Testing complex solutions built from several different software components has always been a challenge. It demands a deep understanding of the solution, its business and process flows, as well as the appropriate testing solutions.
3D Secure solution
3D Secure is an example of such a solution. The overall 3D Secure environment consists of at least four components (ACS, Directory server, 3DS server, Payment Gateway). This number amounts up to seven components if Authentication and Risk Scoring services are separate from the ACS. By introducing a core banking system integrated with ACS, the complexity of the solution becomes relatively high. Things can get even messier when In-app purchase and mobile SDK enter the conversation.
Luckily, 3D Secure software components need to be tested and approved by the 3DS protocol owner; i.e., EMVCo, but also by card schemes when deployed at the issuer and acquirer side. Still, even upon certification, after implementation and integration testing, it is common that certain issues occur.
From our experience, one of the main challenges when it comes to successfully testing the 3DS solution is covering all the possible scenarios to confirm the functionality of the solution. By introducing new features, the configuration needs to be in line with various protocols and regulations. Not to mention the specific client change requests that open more possibilities for errors. Additional issues occur by providing more flexibility in message and data formats. In the two examples below, we describe two problematic scenarios which you can face and where production issues occurred.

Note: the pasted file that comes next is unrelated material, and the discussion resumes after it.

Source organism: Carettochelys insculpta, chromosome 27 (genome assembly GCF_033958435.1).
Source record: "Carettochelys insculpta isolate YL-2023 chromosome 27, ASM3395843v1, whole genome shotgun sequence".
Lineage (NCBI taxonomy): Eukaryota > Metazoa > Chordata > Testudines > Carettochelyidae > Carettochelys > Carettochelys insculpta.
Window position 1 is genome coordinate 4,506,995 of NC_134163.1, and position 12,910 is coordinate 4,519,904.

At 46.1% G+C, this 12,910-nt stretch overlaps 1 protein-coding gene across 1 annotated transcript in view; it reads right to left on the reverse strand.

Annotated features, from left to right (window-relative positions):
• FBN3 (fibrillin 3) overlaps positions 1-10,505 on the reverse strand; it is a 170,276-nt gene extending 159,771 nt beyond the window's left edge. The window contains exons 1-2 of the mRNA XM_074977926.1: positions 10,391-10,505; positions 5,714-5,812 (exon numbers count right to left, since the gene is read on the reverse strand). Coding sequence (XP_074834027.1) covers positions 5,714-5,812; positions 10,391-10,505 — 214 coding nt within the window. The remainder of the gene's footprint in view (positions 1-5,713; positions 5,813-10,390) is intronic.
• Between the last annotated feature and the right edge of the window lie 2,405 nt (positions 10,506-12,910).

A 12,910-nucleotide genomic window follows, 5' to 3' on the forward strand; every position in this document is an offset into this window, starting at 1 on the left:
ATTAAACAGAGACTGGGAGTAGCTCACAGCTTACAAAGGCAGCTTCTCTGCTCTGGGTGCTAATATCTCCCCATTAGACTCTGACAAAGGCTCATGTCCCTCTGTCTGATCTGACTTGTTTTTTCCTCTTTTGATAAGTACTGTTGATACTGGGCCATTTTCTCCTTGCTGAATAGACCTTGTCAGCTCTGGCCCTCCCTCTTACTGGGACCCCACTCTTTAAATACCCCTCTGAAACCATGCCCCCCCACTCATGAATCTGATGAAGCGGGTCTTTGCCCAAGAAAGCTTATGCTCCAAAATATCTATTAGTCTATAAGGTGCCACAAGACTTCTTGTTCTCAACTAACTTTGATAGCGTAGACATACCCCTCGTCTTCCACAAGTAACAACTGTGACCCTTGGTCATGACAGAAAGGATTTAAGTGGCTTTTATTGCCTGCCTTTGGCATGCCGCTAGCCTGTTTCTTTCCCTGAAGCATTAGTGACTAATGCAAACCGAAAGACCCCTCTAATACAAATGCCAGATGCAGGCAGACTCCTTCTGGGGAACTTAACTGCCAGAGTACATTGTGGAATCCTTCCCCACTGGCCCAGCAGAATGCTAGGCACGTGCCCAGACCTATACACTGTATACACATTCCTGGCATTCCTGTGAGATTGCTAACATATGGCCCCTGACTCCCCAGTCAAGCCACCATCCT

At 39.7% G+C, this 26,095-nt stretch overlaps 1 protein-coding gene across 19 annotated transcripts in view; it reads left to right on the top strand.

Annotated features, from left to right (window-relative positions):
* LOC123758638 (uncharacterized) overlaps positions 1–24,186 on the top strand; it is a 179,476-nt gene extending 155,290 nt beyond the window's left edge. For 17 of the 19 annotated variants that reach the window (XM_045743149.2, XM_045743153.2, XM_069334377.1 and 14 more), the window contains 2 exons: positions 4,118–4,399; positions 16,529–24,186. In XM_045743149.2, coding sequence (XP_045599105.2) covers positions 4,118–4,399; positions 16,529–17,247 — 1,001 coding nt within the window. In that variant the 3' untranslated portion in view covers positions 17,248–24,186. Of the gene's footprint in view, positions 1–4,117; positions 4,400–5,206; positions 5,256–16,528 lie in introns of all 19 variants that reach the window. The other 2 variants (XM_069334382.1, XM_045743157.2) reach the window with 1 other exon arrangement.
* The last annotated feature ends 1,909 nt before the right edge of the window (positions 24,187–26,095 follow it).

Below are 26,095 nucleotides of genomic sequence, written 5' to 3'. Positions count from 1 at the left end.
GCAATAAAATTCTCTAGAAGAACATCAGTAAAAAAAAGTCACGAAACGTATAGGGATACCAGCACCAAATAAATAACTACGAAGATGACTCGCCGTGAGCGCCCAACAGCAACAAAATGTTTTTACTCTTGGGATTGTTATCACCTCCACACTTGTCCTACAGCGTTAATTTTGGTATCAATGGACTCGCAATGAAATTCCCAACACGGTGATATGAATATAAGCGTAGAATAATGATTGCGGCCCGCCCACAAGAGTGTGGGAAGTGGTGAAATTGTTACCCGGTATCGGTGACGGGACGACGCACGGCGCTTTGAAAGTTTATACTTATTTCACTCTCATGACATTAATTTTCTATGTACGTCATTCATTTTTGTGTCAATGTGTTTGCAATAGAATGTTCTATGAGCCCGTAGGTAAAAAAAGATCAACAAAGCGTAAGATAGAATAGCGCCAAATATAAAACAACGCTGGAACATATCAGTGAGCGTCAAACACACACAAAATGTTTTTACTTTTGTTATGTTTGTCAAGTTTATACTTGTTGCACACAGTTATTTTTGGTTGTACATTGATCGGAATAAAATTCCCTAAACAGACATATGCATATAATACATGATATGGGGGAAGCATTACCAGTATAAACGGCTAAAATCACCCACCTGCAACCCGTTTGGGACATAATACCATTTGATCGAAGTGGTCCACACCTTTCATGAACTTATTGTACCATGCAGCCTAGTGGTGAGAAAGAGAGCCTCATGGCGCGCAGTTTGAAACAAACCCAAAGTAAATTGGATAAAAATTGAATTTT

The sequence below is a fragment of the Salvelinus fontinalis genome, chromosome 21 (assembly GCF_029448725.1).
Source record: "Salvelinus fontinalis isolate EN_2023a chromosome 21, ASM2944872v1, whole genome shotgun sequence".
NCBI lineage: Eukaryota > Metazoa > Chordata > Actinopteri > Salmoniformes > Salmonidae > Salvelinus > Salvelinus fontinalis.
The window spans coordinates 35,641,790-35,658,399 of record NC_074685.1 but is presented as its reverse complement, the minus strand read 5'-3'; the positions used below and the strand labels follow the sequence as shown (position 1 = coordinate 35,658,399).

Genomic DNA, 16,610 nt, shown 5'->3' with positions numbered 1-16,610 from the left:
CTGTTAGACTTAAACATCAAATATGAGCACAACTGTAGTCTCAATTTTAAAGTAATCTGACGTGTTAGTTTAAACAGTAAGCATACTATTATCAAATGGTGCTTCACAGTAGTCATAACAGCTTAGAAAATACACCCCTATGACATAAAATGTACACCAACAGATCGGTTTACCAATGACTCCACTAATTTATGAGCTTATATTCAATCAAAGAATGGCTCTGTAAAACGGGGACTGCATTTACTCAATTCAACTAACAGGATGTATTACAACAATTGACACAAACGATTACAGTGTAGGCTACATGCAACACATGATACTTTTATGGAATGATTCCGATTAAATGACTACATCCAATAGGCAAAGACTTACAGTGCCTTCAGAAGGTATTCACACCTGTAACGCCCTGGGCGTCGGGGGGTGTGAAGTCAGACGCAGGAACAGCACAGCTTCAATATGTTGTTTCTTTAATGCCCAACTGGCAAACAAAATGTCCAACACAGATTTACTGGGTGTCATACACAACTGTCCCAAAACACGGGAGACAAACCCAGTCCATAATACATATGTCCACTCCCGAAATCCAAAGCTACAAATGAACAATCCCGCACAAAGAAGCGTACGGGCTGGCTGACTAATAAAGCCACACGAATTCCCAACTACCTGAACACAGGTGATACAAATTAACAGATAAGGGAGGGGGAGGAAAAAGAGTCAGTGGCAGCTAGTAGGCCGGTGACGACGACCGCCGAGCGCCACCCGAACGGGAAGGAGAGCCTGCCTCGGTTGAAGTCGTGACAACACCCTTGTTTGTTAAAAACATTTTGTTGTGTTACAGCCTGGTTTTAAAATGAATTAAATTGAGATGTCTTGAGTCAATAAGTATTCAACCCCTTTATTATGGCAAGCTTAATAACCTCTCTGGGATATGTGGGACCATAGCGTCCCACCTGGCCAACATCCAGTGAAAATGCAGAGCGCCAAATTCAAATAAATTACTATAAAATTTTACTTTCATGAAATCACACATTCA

The missing element in 3DS message
Problems might happen with rejected transactions identified after the solution has been deployed in production. In some cases, a missing element in the challenge response sent by the authentication service of a specific bank is identified. This message generates by a proprietary authentication interface module adapted to the issuing bank.
Such test case appears in the EMVCo certification regression testing. It is a part of the ACS2 upgrade to 3DS v2.2. The test passed the EMVCo certification, although each bank has the possibility to configure the text contained in the module. During the EMVCo certification testing, a dummy authentication module is in use, which sends sufficient data to pass the test. But the bank had its own customized authentication module containing text that they defined by themselves. This is not tested with mobile devices as a part of an internal regression testing on the test environment. The result? The issue is unnoticed during the testing phase and spotted only when it is already in production.
Unexpected value(s) of the message parameter(s)
Another issue causing transaction rejection by issuing or acquiring domain (ACS or 3DSS) is due to the incorrect or unexpected values in the message flow.
3D Secure environment and stakeholders are aligning these days. Card schemes issue 3DS announcements and updates regularly. Newly introduced values that were not updated correctly or not supported at all on one domain might create unexpected behavior of the other domain. This is common for flows that do not pass through the card scheme directory server, such as the challenge flow.